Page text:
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BWCHPS September 14, 2021, Technical Program with Dr. Bradley Childs
September 14 @ 7:00 pm - 8:30 pm EDT
A novel production method of 99Mo by way of a Szilard-Chalmers was studied in order to find safe ways to produce technetium-99m. Molybdenum-98 organometallics were placed in a neutron flux and inorganic and organic separation techniques were used to obtain results. Using a similar approach in synthetic chemistry a study to produce binary uranium materials was conducted at LLNL. Metallic and cermet type materials containing uranium lack multiple routes to production due to the ease in which they have been made for over half a century. As new routes have been studied to observe the chemical behavior of advanced uranium compounds, further processing and decomposition to desirable binary and cermet uranium material has not been fully studied. Synthesis of complex uranium compounds with favorable decomposition temperatures were identified through volume based thermodynamic (VBT) calculations, and subsequent syntheses and characterization were performed on select uranium compounds. These compounds were then irradiated with an enclosed laser system. The products were confirmed based X-ray diffraction, energy-dispersive X-ray spectroscopy, and density. Further results and characterization will be discussed. This work was performed under the auspices of the U.S. Department of Energy by Lawrence Livermore National Laboratory under Contract DE-AC52-07NA27344.
Bradley Childs obtained his Bachelor of Science degree in chemistry from South Carolina State University in 2010. At the beginning of his matriculation, he was introduced to the nuclear field through a radiochemistry concentration that was offered at his undergraduate institution by Dr. Kenneth Lewis. This led to his first internship working at Oak Ridge National Laboratory under the guidance of Dr. Saed Mirzadeh and then graduate student Dr. Jennifer Steeb working on electroplating Te125m onto a platinum wire to probe malignant cells. In order to fully matriculate through the radiochemistry concentration, radioanalytical and radiation detection classes were taken at Clemson University the summers of 2008 & 2009 under Dr. Robert Fjeld and Dr. Brian Powell. These classes were followed by additional internships at Lawrence Berkeley National Laboratory to study C11 and F18 production and labeling under Dr. James O’Neill and Dr. Mustafa Janabi. He followed these experiences by enrolling in the radiochemistry program at the University of Nevada, Las Vegas.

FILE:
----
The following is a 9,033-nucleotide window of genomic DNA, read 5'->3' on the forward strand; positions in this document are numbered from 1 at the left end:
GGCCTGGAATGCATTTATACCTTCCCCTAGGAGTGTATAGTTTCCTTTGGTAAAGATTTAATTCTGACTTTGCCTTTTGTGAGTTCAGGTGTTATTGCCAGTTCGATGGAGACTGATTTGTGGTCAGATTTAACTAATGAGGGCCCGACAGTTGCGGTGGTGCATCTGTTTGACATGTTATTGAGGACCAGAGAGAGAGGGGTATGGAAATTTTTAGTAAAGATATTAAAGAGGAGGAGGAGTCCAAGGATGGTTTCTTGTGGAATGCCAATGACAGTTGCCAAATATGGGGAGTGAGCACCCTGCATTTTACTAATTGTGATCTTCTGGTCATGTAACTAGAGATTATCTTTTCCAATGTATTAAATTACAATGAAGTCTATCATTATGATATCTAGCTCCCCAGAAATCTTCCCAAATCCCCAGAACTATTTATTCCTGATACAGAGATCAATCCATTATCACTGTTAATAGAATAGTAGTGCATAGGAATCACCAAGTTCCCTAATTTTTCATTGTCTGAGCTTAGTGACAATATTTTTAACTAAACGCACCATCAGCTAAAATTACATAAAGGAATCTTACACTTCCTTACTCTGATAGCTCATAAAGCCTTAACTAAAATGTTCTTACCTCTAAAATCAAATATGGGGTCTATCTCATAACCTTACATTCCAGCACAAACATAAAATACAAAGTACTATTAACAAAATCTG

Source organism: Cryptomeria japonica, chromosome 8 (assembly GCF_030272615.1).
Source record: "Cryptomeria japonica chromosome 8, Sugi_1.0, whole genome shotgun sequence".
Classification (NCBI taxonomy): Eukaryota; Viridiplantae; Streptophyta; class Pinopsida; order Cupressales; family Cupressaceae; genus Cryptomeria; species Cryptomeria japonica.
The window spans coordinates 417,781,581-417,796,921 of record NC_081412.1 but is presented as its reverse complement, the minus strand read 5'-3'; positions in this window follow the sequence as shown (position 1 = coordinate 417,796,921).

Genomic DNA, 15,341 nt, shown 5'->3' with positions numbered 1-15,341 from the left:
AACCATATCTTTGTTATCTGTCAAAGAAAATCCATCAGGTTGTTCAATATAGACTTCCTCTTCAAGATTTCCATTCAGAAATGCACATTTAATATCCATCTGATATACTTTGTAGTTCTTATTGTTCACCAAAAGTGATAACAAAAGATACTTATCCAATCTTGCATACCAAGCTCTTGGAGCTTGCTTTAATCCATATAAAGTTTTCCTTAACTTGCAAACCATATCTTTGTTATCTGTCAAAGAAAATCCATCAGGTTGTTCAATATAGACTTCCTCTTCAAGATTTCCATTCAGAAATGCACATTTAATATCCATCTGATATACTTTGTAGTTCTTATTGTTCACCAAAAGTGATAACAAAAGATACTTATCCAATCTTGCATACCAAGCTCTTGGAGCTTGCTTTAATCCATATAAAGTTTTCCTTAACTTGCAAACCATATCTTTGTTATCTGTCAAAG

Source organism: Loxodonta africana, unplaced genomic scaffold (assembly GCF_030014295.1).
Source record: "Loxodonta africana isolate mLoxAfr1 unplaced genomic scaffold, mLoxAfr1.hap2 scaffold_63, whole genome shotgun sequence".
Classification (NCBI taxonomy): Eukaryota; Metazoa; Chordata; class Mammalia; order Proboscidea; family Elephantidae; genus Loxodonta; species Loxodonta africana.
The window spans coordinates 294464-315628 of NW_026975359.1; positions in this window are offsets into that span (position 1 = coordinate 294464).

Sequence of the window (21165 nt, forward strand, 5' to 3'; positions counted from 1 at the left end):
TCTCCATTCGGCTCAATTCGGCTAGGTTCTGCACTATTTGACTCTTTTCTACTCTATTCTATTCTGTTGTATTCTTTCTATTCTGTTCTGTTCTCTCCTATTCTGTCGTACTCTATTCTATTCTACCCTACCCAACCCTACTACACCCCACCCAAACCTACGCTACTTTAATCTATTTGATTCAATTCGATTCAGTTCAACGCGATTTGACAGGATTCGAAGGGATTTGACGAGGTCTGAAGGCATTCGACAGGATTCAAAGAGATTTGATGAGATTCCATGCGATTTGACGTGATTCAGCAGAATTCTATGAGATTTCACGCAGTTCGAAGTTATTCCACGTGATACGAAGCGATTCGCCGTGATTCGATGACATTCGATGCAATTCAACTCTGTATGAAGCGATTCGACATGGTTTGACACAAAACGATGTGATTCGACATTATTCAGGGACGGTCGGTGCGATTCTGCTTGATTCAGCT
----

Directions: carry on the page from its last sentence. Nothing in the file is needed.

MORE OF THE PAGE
Bradley worked under the guidance of Dr. Frederic Poineau learning chemical synthesis involving the technetium-99 fission product and focusing on technetium oxides produced during the waste accumulation and solidification process. Bradley defended his dissertation in the Fall of 2016 and accepted his first postdoctoral research position in Switzerland working under Dr. Renaud Jolivet and Dr. Roger Alberto. The focus of his work in Switzerland was to synthesis inorganic or organometallic molybdenum compounds with the goal of cleaving those compounds with neutrons by way of the Szilard-Chalmers reaction. After 15 months in Switzerland, Bradley accepted a postdoctoral research position at Lawrence Livermore National Laboratory working under Dr. Kiel Holliday and Dr. Jason Jeffries in which the goal was to synthesize actinide compounds that could result in desirable binary products after high temperature (1000 °C<).
After a successful postdoctoral stint, Bradley remained at Lawrence Livermore National Laboratory working as a staff scientist in the Chemistry of Nuclear Materials group under Dr. Kiel Holliday. His responsibilities involve continuing chemical synthesis of actinide compounds via inorganic and organometallic routes as well as assisting the Chemical Operations group in the plutonium production facility.
This meeting will use the ZOOM Virtual platform. PLEASE NOTE: If you are not already a ZOOM user, please go to zoom.us and sign up for a new account. You may have trouble entering the meeting without a valid Zoom account.